Actions for tort are joint and several. The plaintiff may sue all in one action or bring a several action against each. All the defendants may join in an answer or each may answer separately. The court may dismiss the complaint as to one or more, direct a verdict as to others, and submit the facts to the jury as to the others. The jury may find for the plaintiff as to one or more, for the defendant as to others, and disagree as to the remainder. When two alleged tort feasors are joined in one action and answer separately, the plaintiff may prosecute the case against one to judgment first, and afterwards prosecute the case to judgment against the other, and the first judgment is not a bar to the second. In Lansing v. Montgomery (2 Johns. 382) action was brought for trespass against Lansing and one Goeway, who was a constable and had levied upon a warrant to distrain for rent given to him by Lansing, the landlord. In the action for trespass, Goeway pleaded that the plaintiff had before sued him for the same trespass and that he then pleaded his power from Lansing to distrain and that the jury found in his favor. To this plea the plaintiff demurred. The demurrer was overruled and Goeway entered judgment. Lansing pleaded, first, not guilty; and, second, the former judgment in favor of Goeway. The jury found a verdict against Lansing. Held, That "the judgment in favor of Goeway was no bar to the suit against Lansing, for torts are joint and several, and the defendants pleaded separately."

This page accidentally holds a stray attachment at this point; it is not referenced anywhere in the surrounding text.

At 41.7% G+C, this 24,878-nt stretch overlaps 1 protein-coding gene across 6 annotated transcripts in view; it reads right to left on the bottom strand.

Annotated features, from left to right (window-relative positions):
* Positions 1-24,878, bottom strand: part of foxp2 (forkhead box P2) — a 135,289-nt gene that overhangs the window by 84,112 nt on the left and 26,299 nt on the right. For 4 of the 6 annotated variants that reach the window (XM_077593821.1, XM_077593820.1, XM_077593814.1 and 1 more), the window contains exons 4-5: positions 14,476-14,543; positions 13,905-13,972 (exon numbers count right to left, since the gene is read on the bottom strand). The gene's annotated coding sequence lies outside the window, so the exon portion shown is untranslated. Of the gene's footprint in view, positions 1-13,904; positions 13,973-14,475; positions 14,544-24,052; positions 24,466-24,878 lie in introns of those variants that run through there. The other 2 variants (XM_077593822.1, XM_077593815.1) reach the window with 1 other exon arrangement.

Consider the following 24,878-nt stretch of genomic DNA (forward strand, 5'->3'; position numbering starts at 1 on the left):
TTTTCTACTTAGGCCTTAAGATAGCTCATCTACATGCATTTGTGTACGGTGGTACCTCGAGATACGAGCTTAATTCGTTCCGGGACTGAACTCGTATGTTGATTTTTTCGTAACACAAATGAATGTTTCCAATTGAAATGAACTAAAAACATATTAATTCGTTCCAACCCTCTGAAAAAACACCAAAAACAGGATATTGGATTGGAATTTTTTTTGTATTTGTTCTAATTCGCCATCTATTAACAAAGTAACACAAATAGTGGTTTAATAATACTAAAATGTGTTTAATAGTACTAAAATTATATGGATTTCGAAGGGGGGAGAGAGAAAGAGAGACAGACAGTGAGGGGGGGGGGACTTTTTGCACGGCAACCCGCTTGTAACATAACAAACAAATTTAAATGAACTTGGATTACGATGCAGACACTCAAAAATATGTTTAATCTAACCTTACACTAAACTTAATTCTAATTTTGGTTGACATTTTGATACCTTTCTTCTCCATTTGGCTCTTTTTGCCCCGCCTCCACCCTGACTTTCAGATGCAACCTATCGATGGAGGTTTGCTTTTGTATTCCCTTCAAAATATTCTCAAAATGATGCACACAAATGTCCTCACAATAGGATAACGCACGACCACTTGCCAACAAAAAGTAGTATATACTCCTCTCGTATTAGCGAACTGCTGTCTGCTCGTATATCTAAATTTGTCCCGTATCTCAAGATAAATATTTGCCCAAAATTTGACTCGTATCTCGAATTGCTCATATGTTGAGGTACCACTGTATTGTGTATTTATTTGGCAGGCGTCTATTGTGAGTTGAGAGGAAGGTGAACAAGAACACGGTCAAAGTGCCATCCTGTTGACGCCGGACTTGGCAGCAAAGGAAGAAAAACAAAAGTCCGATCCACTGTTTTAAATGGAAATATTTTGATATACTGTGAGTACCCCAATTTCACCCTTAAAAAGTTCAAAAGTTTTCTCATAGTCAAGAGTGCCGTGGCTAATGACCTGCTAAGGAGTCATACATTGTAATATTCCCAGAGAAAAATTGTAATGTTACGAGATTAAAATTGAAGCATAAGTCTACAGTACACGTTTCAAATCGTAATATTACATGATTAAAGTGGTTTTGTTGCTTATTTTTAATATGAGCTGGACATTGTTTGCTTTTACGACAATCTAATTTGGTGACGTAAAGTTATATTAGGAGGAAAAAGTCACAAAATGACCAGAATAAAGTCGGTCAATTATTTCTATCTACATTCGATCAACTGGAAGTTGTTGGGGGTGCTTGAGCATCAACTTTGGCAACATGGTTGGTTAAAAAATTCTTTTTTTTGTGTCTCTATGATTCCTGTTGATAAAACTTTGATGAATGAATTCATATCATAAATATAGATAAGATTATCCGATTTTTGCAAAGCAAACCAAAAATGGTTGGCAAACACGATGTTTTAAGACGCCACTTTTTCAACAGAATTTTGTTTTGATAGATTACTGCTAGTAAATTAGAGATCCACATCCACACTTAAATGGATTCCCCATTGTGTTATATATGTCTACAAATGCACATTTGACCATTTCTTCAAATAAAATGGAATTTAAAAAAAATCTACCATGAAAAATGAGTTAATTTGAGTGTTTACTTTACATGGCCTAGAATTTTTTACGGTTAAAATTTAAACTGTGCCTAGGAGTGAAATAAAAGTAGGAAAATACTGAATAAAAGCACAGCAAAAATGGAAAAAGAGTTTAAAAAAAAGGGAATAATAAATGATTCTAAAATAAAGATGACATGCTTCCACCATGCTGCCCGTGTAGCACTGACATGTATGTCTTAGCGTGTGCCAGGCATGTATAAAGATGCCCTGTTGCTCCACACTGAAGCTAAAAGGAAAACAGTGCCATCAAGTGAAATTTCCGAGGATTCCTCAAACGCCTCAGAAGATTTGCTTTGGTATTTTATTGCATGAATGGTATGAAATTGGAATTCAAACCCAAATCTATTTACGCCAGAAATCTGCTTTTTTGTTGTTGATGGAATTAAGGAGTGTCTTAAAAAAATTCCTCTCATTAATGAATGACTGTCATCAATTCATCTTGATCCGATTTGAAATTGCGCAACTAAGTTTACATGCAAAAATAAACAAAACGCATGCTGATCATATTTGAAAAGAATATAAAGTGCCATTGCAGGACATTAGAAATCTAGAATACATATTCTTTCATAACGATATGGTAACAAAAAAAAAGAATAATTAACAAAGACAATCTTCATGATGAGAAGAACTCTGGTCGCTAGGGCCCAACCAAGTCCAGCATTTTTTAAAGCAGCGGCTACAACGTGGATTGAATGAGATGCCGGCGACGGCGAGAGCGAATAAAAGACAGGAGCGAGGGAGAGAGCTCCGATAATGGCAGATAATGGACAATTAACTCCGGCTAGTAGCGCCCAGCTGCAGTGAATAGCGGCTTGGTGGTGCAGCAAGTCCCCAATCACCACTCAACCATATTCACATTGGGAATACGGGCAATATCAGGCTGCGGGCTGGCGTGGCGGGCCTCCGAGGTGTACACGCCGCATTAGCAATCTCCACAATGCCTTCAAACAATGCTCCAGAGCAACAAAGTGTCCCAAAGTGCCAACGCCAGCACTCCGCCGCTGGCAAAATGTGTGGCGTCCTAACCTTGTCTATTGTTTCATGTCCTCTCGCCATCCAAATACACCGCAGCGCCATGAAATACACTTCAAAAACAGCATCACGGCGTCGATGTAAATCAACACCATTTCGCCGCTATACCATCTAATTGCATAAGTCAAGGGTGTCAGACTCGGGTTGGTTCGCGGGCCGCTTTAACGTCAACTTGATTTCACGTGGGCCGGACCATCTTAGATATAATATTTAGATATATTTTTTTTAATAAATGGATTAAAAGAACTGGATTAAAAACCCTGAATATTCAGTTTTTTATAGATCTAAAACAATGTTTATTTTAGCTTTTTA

In Dominick v. Eacker (3 Barb. 17) the court said: "The parties having severed in their pleadings, Powell was entitled to a discharge, even if the other party were not. In McMartin v. Taylor [2 Barb. 356] we decided that one of several defendants sued for a tort is entitled to a verdict before the case of his codefendants is submitted to the jury, if the testimony be such that if he were sued alone he would be entitled to a nonsuit. We also held that this was not matter of discretion, but of right."

In People v. Cook ( 8 N.Y. 67) the court said: "On a failure of proof on the part of the plaintiff, it is well settled in this State, and has been for half a century, that the plaintiff may be compelled to be nonsuited against his consent. * * * The true rule is that a defendant sued in tort with others is entitled to be discharged if the evidence against him be such that if he was sued alone he would be entitled to a nonsuit. [ McMartin v. Taylor, 2 Barb. 356.] The power to nonsuit results from the principle that the court is the judge of the law when there is no dispute about facts."

In Broome v. Taylor ( 76 N.Y. 564) the court said: "The bond set out in the complaint is joint and several, and hence this is a case where a separate action could have been commenced against each obligor; and in an action against both judgment could be given for one and against the other. (Old Code, § 274; Brumskill v. James, 11 N.Y. 294; Harrington v. Higham, 15 Barb. 525; Parker v. Jackson, 16 id. 33.)"